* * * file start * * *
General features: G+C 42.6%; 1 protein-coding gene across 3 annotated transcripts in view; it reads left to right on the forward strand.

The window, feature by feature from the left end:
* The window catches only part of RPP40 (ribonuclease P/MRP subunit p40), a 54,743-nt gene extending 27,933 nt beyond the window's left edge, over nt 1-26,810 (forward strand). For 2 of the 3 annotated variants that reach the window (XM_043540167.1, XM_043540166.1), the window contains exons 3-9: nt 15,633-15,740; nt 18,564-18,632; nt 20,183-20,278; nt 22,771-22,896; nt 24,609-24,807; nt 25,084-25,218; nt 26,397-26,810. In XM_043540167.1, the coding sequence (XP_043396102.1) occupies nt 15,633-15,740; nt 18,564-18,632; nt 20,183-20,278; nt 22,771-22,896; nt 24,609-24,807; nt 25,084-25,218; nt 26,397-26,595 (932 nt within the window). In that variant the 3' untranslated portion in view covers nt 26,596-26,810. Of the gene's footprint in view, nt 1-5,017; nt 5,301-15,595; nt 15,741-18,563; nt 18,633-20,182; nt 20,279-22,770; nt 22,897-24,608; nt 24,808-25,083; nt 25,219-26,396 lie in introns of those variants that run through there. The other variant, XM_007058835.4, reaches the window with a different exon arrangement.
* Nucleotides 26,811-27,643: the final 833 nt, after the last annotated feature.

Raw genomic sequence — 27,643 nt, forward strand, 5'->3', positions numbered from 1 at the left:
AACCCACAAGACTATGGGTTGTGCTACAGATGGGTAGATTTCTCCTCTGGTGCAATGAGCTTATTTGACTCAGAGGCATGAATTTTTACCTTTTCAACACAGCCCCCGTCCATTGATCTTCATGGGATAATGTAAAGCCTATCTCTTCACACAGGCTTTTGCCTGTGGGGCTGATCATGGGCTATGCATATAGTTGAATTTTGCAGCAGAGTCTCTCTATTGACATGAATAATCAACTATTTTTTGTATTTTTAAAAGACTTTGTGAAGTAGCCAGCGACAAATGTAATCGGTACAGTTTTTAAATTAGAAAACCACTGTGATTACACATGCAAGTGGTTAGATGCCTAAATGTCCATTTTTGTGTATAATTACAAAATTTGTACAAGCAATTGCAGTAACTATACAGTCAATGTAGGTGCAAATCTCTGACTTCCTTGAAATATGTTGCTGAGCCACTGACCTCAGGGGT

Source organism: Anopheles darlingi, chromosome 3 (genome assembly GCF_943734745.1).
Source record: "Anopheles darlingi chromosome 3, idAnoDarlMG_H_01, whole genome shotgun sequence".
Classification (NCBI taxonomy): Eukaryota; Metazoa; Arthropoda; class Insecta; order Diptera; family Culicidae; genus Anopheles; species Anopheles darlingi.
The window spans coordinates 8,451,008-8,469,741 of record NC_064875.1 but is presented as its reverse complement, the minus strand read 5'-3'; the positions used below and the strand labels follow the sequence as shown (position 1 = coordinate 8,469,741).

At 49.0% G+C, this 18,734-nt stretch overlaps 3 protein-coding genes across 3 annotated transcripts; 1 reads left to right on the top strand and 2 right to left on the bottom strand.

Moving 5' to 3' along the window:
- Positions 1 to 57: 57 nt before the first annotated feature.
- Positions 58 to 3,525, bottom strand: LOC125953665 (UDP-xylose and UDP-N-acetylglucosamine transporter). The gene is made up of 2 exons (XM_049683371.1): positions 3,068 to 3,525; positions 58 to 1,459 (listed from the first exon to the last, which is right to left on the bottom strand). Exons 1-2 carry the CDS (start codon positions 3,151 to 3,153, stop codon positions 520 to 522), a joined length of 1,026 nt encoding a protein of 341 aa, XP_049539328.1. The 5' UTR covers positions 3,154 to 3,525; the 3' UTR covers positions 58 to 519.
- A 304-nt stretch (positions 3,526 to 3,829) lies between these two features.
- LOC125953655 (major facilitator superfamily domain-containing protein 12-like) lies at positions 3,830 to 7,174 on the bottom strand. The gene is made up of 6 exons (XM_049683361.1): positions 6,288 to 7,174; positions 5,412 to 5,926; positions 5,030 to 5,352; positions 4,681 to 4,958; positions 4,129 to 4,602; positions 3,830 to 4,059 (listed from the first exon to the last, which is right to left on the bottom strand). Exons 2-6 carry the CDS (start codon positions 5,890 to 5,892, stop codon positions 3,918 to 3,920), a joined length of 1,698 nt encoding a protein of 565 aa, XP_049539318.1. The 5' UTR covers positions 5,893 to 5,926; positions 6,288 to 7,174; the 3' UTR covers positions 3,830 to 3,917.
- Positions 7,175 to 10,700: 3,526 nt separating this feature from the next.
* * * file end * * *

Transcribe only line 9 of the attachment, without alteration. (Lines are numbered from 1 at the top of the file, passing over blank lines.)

Classification (NCBI taxonomy): Eukaryota; Metazoa; Arthropoda; class Insecta; order Diptera; family Culicidae; genus Anopheles; species Anopheles darlingi.